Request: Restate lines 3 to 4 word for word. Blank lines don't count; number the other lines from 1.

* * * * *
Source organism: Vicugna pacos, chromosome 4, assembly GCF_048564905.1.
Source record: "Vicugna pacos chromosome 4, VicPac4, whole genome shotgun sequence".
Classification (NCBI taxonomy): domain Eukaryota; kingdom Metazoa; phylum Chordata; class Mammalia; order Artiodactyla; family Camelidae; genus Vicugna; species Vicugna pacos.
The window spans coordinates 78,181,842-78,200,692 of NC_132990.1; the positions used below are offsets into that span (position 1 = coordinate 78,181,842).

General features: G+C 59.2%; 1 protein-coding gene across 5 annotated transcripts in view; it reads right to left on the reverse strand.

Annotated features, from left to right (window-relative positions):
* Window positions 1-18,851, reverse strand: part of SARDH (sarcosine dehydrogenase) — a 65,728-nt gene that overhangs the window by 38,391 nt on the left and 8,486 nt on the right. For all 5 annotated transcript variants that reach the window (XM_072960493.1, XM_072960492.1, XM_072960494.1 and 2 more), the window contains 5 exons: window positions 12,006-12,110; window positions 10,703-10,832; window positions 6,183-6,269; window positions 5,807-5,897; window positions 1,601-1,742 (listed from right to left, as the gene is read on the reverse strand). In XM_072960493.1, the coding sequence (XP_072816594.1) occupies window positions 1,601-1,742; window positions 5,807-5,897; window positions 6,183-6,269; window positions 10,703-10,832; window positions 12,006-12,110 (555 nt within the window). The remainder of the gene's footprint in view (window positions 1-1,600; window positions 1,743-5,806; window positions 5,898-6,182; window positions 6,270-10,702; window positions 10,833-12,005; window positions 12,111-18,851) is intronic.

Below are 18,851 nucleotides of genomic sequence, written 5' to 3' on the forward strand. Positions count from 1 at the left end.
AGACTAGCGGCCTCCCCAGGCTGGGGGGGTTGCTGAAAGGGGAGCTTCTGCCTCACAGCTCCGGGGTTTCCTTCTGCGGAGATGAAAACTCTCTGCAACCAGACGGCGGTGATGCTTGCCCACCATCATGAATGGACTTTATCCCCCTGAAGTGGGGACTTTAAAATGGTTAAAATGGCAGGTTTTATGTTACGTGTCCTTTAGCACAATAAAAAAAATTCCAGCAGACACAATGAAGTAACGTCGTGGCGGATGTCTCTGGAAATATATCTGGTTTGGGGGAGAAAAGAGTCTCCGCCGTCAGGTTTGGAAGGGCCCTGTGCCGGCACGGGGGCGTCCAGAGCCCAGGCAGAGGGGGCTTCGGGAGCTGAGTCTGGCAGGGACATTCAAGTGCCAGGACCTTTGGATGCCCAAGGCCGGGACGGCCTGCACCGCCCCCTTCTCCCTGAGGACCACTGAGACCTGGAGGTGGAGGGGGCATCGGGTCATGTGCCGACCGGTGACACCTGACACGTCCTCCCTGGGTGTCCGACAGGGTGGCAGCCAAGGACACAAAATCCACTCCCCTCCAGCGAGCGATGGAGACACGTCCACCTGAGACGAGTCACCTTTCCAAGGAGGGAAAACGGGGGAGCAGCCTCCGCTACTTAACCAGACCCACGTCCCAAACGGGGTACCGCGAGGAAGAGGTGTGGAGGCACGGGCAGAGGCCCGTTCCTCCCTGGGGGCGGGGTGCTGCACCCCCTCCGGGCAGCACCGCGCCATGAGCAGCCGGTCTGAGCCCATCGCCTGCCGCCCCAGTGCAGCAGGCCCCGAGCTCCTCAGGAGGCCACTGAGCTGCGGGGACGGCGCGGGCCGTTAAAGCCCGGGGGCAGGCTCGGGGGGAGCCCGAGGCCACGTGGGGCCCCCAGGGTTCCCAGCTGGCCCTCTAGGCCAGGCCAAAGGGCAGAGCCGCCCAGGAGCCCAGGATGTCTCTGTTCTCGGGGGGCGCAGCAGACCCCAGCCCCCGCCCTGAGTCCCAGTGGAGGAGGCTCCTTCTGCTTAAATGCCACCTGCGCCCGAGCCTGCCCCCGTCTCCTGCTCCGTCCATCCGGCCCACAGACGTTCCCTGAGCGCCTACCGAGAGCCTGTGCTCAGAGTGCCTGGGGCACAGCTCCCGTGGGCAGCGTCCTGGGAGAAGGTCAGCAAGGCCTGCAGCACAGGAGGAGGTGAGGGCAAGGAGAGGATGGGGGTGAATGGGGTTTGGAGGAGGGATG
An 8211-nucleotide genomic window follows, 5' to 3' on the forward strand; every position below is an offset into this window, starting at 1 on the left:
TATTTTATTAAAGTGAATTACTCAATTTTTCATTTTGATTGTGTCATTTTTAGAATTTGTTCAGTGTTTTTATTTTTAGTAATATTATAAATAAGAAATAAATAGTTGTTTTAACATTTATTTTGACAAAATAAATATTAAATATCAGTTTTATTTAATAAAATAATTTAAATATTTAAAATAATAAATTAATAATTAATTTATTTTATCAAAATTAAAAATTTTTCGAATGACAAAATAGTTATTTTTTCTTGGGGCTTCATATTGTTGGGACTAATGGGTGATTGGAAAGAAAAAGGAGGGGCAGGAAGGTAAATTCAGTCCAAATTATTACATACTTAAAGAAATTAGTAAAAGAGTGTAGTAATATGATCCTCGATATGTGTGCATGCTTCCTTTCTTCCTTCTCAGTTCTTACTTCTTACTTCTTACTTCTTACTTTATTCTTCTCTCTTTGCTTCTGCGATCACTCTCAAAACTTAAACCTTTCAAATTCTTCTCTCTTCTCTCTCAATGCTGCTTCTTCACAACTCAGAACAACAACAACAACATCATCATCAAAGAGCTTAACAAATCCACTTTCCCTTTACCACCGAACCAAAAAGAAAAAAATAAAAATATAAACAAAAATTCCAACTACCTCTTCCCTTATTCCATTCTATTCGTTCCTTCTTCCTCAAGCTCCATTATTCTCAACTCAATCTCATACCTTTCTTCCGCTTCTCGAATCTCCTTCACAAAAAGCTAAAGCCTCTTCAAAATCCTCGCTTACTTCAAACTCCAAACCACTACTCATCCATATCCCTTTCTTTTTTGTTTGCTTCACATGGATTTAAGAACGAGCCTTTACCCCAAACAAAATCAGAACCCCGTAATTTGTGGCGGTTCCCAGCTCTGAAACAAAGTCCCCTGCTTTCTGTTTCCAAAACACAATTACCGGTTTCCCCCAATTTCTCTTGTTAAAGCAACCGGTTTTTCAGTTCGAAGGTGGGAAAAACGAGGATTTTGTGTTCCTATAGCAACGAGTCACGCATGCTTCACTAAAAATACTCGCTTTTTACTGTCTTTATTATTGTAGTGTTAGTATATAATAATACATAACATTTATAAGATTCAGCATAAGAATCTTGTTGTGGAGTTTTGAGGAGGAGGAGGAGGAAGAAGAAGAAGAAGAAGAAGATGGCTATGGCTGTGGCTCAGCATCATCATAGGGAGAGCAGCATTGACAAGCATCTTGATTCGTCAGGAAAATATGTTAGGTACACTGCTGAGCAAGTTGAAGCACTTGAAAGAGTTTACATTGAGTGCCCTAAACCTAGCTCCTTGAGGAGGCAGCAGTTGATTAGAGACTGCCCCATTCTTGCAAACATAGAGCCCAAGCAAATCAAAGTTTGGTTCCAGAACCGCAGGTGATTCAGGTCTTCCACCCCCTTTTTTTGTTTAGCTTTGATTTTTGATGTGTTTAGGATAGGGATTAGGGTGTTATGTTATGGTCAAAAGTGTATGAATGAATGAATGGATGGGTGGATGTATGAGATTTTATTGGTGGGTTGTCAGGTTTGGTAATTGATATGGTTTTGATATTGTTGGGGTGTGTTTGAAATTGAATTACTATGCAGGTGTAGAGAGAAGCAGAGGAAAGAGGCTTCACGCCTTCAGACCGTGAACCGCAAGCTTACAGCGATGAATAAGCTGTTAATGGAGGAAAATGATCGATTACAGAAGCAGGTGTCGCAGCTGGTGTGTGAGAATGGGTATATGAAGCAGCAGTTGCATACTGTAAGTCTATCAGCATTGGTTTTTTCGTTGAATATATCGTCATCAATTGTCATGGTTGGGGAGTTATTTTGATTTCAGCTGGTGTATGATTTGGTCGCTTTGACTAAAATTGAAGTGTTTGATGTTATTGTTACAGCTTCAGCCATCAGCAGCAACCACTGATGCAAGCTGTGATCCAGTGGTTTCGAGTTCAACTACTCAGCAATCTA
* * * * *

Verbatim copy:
Classification (NCBI taxonomy): domain Eukaryota; kingdom Metazoa; phylum Chordata; class Mammalia; order Artiodactyla; family Camelidae; genus Vicugna; species Vicugna pacos.
The window spans coordinates 78,181,842-78,200,692 of NC_132990.1; the positions used below are offsets into that span (position 1 = coordinate 78,181,842).